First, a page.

Respect Recovery

Most serious athletes and fitness fanatics are either training too much or not enough. I'm pretty sure it's one of those. "Optimal" improvement lies on a razor thin line somewhere between training and rest. Athletes can't know for sure if they are walking that line, but it's easy to tell if they stray far in either direction.

While it will always be easy to make excuses that result in laying around with a bag of chips and unreality TV, there are growing numbers of driven and devoted athletes who would benefit from nothing more than a day or three of rest.

On one hand, a certain amount of consistent training is needed to stimulate the body to adapt and reach new heights of performance. On the other hand, too much training and competition tears the body down before it has had time to recover, much less improve. Outside of technique, nobody gains or improves during training. The magic happens in all the other hours of the day; when the athlete is sitting in class, playing video games at home, and especially while sleeping.

Athletes, parents, trainers, and coaches would do well to remember that actual results are determined not simply by how much training is performed, but by how much training an athlete can recover from. Sorry coach, but an athletes recovery ability is determined by far more than what you can program. Age, gender, genetics, diet, stress, and the amount of sleep all play a large role.

So before you schedule those 5 a.m. workouts before class, please consider the 6 to 8 hours of classwork, hour of social time, minutes of family time, and hours of homework that will be wearing on the athlete until well past 11 p.m. If you want a thin 18-year old to gain 15 lbs of muscle before the spring season, don't have him or her running bleachers for 40 minutes 3 days per week on top of practice and weight training. Athletes who can tolerate, much less improve from, such a schedule are truly outliers.

I understand the value of extreme pre-season conditioning practices that build character and team unity and act as a self selection process for the final roster. There are certainly times for those lessons. There is certainly a time when an athlete must decide if he wants to work to get better or just have fun. But whoever signed up for getting worse while not having fun? The "more is better" approach, where athletes are chronically pushed on 5-, 6-, and even 7-day per week programs is worse than useless. Mental toughness may be worth the price of physical stagnation, up to the point where somebody gets injured.

All the glory and applause given to training, willpower, dedication, and hard-nosed coaching leaves little opportunity for us to hear the stories of drop-outs and injuries that are largely due to a lack of intelligent planning. They are stories of ibuprofin and arthroscopic debridement. They are stories of well-intentioned but unwell PEOPLE dragging themselves around day to day, beating their head against a wall, wondering why they're seeing such little return for all their efforts toward something they use to love.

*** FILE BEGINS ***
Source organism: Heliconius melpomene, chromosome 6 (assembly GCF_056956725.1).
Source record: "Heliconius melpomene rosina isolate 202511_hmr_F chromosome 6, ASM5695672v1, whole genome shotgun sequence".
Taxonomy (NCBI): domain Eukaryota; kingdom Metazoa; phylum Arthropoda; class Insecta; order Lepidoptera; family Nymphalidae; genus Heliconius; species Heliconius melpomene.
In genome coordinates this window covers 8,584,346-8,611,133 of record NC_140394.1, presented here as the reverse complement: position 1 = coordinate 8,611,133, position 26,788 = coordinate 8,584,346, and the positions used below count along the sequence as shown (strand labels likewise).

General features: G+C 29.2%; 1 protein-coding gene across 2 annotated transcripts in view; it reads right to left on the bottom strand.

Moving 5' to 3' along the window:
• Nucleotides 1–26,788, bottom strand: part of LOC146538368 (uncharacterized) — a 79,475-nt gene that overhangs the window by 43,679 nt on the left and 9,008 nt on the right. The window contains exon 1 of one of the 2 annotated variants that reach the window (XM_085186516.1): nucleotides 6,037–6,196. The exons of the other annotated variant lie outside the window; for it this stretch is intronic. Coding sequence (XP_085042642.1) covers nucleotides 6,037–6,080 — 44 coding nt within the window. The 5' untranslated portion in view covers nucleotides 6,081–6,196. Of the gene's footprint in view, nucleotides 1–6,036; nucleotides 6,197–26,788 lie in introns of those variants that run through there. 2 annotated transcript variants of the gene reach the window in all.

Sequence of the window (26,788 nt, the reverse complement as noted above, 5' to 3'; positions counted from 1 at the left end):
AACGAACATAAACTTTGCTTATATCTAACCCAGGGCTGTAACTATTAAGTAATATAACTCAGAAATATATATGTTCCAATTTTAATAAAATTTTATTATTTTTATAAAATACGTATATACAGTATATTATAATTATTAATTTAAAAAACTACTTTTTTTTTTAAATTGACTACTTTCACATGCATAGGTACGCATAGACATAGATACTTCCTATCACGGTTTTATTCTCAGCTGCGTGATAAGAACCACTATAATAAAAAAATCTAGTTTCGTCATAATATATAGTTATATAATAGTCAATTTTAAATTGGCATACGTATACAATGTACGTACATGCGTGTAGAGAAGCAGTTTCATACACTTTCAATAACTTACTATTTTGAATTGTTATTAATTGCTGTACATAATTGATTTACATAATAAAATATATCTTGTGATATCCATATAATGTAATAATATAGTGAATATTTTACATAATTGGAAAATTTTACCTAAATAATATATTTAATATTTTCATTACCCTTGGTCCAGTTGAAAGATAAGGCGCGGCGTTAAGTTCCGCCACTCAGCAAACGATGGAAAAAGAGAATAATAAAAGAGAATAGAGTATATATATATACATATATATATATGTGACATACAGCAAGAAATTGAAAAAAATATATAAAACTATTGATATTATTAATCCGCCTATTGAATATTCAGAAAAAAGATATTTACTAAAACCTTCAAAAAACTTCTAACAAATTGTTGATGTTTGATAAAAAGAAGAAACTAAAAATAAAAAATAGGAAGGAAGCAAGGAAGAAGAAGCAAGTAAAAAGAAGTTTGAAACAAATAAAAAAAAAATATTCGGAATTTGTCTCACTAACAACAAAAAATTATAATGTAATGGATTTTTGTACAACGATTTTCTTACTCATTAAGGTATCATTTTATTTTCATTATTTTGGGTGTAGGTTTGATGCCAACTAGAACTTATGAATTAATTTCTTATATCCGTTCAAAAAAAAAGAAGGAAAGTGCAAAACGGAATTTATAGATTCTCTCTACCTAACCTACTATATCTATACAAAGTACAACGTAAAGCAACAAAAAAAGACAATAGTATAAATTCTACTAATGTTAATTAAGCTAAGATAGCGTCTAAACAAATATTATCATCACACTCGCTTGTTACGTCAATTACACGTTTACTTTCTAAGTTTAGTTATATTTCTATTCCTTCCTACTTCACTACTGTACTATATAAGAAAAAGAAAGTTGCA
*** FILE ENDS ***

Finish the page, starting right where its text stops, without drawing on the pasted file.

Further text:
Those stories do exist.

I see them most days in the clinic.

And I was one of them.

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It's Gotta Be The Shoes

I've had much to say about the limitations and (sometimes) foolishness of common fitness products these days. It's for good reason, because of all the claims for simple, easy, and comfortable substitutions for the "problem" of disciplined, patient, and thought-out effort. While I'm no big fan of programs, supplements, braces, supports, and splints that promise the world to aspiring athletes, I really don't want to be known as the Fitness Nazi.

No Reps For You!
So here's one on the other side of all the marketing hype and junk fitness products, based on legitimate biomechanical principles.A recent study published in the Journal of Strength and Conditioning Research looked at the effect of certain footwear on vertical leap.

Following the lead of a few other investigations, researchers measured the vertical jump while subjects wore (a repeated measures design) standard shoes and "experimental" shoes that place the foot into slight dorsiflexion. If you were standing in the experimental shoes, your heel would be about a half inch lower than the ball of your foot.

The vertical jump of the the group of "generally fit but not elite" women being tested was almost two inches higher when wearing the shoes. This is a pretty drastic improvement. What's more, the researchers also gathered data while the subjects ran. The jumping shoes had no adverse effects on running economy, pain, or perceived exertion. So there were no drawbacks in this population of people, at least for the time being tested.

It's ironic that most high falutin' high tops rest the foot in the opposite direction (about 4 degrees of plantar flexion), which has been suspected of contributing to the acquired ankle inflexibility and knee pain seen in basketball players. Isn't it cool to think that a little tweak of the ankle may produce an immediate increase in vertical jump without the body "paying" for it elsewhere?

As compared to typical hoops shoes, flat old school may be better for the health of your knees and vertical jump.

"Little" being the key word here. A little scientific evidence from a little tweak, without major complications, will get hundreds of thousands of people suddenly up and jumping  more, which tends to create an increase in vertical jump. At the same time, if the shoes catch on and are bought up in those numbers, there will be problems.